Today I “Liked” the Facebook page
for Canton Marittimo even
though all the other posts are in Italian, which I don’ta speaka. I “liked” the
page because I “love” their cause: to convince Switzerland to buy the beautiful
Italian island of Sardinia. The creators of this page have persuasive
reasons for their proposal: The sale would put a dent in the Italian national
debt, and enable Sardinians to convert to the world’s most coveted currency. And
even though they don’t say this out loud, obviously, if Sardinia becomes part
of CH, their air
force could work shorter hours. All molto buono for them, but what’s in it for Switzerland? First of
all, at last we’d have our own Swiss beaches sprinkled with seashells and
gorgeous olive-skinned formerly Italian babes and boys splashing in a real
ocean full of calamari ready for the grill. Also, we could suddenly brag that
the heady, delicious Sardinian wines are “Swiss.” But the best reason for CH to buy
this idyllic Italian isle (where Mafia dons go mostly to molt, not to murder), is
that we could thumb our nose at the European Union. They think that just
because a miniscule majority of ill-informed Swiss voters recently decided in
favor of quotas on immigrants, that we’ll no longer have access to the many
thousands of cross-border workers who keep our economy well oiled every day.
Possibly true, but guess what EU, with Canton Sardinia joining Svizzera, we’ll
have a generous supply of eager, able, gorgeous workers – and calamari. Seriously, it’s a complicated
question we should consider carefully: Should Switzerland actually purchase
Sardinia? Maybe Mykonos would be a better buy.
We are seated at a long wood table beautifully scarred and burnished from many years of use. Contrasting with the old table, we have before us tiny plastic cups half-filled with olive oil. The oil is slightly greenish and holds a surprise we're about to discover.
"What do you taste?" asks Signore Gianluca Tumidei, proprietor of Tenuta Pennita, an olive oil (and wine) producer in Brisighella in Emilia-Romagna.
After our first sip of oil, a woman in our group starts coughing. No wonder. "It's spicy!" she says. She's right, spicy in a way I've never tasted before in olive oil.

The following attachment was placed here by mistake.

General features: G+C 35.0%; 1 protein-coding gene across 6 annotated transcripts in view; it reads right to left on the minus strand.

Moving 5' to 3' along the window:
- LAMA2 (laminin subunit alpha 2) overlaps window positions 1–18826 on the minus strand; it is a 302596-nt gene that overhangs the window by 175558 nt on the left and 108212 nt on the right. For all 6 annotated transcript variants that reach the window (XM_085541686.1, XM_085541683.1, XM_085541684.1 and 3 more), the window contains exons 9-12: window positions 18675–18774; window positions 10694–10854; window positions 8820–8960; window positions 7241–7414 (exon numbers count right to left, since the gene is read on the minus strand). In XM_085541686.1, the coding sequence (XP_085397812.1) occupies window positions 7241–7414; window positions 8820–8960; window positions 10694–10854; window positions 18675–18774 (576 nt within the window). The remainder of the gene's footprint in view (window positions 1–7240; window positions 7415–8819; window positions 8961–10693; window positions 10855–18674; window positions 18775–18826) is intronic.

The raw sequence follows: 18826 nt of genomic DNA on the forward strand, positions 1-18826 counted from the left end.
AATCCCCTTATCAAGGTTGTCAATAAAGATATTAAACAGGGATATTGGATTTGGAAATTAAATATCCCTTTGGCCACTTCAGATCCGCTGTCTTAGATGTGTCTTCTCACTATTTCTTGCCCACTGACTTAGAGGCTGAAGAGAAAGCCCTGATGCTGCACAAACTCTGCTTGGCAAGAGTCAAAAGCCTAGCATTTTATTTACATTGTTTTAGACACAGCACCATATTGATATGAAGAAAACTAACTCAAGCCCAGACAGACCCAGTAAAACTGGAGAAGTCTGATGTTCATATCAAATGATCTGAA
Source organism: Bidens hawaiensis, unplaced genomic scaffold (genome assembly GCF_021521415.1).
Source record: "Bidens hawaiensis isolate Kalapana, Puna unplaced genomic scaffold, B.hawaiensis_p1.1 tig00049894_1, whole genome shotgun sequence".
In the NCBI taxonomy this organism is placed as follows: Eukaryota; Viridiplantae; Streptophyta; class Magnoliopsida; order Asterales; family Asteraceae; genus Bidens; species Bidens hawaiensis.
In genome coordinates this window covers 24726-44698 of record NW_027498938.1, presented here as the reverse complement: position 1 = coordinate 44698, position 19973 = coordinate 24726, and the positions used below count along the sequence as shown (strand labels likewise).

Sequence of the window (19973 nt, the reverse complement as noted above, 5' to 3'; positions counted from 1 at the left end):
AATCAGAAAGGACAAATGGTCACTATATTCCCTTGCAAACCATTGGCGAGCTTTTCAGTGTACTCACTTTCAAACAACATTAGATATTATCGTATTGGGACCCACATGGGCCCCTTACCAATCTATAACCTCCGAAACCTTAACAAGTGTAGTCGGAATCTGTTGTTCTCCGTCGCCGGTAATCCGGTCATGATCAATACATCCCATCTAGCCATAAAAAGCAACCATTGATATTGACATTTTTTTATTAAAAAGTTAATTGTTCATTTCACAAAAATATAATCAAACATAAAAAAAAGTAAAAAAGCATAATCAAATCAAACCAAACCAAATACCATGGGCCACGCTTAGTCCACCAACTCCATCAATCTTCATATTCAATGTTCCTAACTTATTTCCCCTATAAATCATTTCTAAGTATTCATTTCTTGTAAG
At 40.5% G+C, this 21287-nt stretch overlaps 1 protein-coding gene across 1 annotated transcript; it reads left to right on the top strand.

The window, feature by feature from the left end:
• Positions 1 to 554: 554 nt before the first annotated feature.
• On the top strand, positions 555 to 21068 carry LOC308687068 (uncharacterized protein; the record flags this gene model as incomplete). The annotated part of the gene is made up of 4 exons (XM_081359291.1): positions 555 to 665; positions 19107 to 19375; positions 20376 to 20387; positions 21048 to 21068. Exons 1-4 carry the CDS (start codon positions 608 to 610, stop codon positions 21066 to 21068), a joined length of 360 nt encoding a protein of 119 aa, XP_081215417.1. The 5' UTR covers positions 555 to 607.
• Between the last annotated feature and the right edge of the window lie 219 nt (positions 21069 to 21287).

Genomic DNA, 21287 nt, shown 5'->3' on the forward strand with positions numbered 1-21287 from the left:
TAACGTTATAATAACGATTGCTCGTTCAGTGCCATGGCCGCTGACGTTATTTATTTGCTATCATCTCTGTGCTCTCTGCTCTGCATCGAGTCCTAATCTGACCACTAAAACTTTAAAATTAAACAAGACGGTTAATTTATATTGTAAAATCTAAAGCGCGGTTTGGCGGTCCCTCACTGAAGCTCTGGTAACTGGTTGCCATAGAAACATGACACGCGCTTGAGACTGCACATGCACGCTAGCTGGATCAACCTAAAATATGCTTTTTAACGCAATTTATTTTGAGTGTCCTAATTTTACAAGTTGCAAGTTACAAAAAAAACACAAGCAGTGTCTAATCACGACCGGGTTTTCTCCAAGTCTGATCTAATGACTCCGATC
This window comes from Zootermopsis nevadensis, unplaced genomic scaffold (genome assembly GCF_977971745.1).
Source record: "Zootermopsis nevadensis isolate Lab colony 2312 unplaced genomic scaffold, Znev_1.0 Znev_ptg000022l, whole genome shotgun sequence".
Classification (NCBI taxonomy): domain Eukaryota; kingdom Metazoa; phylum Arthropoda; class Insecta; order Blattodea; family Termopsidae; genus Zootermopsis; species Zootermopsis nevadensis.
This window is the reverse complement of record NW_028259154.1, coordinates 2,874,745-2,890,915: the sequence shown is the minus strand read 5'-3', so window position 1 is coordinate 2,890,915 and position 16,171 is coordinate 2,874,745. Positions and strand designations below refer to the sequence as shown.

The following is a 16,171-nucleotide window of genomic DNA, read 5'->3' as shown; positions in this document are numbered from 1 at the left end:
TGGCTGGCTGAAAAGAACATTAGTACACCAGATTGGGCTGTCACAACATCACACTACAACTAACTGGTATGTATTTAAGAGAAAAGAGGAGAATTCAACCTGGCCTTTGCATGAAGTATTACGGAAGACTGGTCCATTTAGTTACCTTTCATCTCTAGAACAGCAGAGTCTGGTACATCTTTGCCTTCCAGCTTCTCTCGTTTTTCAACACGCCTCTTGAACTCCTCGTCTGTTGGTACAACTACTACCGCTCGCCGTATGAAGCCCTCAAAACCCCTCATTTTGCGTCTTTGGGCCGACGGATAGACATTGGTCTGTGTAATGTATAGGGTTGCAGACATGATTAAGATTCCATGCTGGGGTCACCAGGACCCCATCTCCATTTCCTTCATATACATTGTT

We taste another of his oils made from a different type of olive. (There are 740 kinds of olive trees in Italy, says Signore.) It's a beautiful pale yellow-green, with a more blended taste. Signore suggests the taste of green tomato. Another oil tastes of artichoke, but citricy. We sip the oil straight from the tiny cups. Signore Tumidei is adamant that one should never try to taste the delicate nuances of a fine olive oil when it's drizzled on bread, any more than you would taste a fine wine this way.
There's an understated air of ritual as we taste, even from tiny plastic cups. (Professional olive oil tasters always drink from a blue glass so they can't see the color of the oil, which seems a shame.)
Signore Tumidei tells of the time when an olive oil producer in New Zealand sent him a gift of olive oil. He and friends spread the oil on bread. Other pieces of bread were drizzled with his own oil. Suddenly, everyone was called away with only the dogs left in the room. When they returned, all the bread with Italian oil was gone, but the bread with N.Z. olive oil was untouched by the dogs.
We go outside and take in the farm and countryside. Olive oil will never taste the same.
I'm Bill Harby, owner of Imagery Ink and Kipuka Cottage. I'm a writer, editor, photographer and publishing consultant who has left my long-time home in Hawai'i to join my bride in Switzerland. Just a teensy bit excited.
So I want to document some of my new life in words and pictures. This is ExpatCH.
I've written articles for and contributed photos to numerous Hawai‘i and national magazines, newspapers and websites. I also serve clients with public relations materials, web consulting, film scripts and other communications projects. You can see samples at www.billharby.com.
My Swiss Missus and I are also the proprietors of Kipuka Cottage on Hawai'i Island ("the Big Island"). It's a charming forest nest (if we do say so ourselves) just outside of Hawai'i Volcanoes National Park. Visit us at www.kipukacottage.com.
I always love hearing from readers, so don't be shy if you have comments or questions about Switzerland or Hawai'i or the expat life.